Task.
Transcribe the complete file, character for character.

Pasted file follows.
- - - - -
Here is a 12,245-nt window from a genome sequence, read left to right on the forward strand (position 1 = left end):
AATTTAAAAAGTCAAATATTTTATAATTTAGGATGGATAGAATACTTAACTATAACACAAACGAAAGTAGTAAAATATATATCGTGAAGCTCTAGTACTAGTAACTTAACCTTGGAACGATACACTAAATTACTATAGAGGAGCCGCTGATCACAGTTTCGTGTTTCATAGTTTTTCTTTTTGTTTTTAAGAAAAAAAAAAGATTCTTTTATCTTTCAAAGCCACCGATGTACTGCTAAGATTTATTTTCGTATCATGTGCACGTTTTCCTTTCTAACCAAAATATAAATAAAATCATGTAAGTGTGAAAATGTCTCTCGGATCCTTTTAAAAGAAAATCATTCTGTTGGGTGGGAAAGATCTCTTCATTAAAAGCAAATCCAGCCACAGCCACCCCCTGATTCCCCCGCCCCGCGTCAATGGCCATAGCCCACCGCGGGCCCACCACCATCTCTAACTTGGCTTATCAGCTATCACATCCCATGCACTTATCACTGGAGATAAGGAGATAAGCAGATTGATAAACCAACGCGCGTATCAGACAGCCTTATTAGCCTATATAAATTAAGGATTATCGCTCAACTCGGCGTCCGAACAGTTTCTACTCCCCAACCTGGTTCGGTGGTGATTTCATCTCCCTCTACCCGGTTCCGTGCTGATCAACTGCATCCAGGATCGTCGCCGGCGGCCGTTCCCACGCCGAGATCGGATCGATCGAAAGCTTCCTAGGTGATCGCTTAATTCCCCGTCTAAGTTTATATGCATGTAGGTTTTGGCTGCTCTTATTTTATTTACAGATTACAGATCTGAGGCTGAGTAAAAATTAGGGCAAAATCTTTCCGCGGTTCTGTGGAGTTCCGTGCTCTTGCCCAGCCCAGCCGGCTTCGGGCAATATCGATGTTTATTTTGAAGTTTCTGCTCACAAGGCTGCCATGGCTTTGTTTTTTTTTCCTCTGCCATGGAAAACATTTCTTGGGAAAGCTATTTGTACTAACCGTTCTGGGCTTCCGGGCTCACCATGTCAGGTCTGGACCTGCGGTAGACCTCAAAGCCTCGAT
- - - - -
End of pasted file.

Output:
Here is a 12,245-nt window from a genome sequence, read left to right on the forward strand (position 1 = left end):
AATTTAAAAAGTCAAATATTTTATAATTTAGGATGGATAGAATACTTAACTATAACACAAACGAAAGTAGTAAAATATATATCGTGAAGCTCTAGTACTAGTAACTTAACCTTGGAACGATACACTAAATTACTATAGAGGAGCCGCTGATCACAGTTTCGTGTTTCATAGTTTTTCTTTTTGTTTTTAAGAAAAAAAAAAGATTCTTTTATCTTTCAAAGCCACCGATGTACTGCTAAGATTTATTTTCGTATCATGTGCACGTTTTCCTTTCTAACCAAAATATAAATAAAATCATGTAAGTGTGAAAATGTCTCTCGGATCCTTTTAAAAGAAAATCATTCTGTTGGGTGGGAAAGATCTCTTCATTAAAAGCAAATCCAGCCACAGCCACCCCCTGATTCCCCCGCCCCGCGTCAATGGCCATAGCCCACCGCGGGCCCACCACCATCTCTAACTTGGCTTATCAGCTATCACATCCCATGCACTTATCACTGGAGATAAGGAGATAAGCAGATTGATAAACCAACGCGCGTATCAGACAGCCTTATTAGCCTATATAAATTAAGGATTATCGCTCAACTCGGCGTCCGAACAGTTTCTACTCCCCAACCTGGTTCGGTGGTGATTTCATCTCCCTCTACCCGGTTCCGTGCTGATCAACTGCATCCAGGATCGTCGCCGGCGGCCGTTCCCACGCCGAGATCGGATCGATCGAAAGCTTCCTAGGTGATCGCTTAATTCCCCGTCTAAGTTTATATGCATGTAGGTTTTGGCTGCTCTTATTTTATTTACAGATTACAGATCTGAGGCTGAGTAAAAATTAGGGCAAAATCTTTCCGCGGTTCTGTGGAGTTCCGTGCTCTTGCCCAGCCCAGCCGGCTTCGGGCAATATCGATGTTTATTTTGAAGTTTCTGCTCACAAGGCTGCCATGGCTTTGTTTTTTTTTCCTCTGCCATGGAAAACATTTCTTGGGAAAGCTATTTGTACTAACCGTTCTGGGCTTCCGGGCTCACCATGTCAGGTCTGGACCTGCGGTAGACCTCAAAGCCTCGAT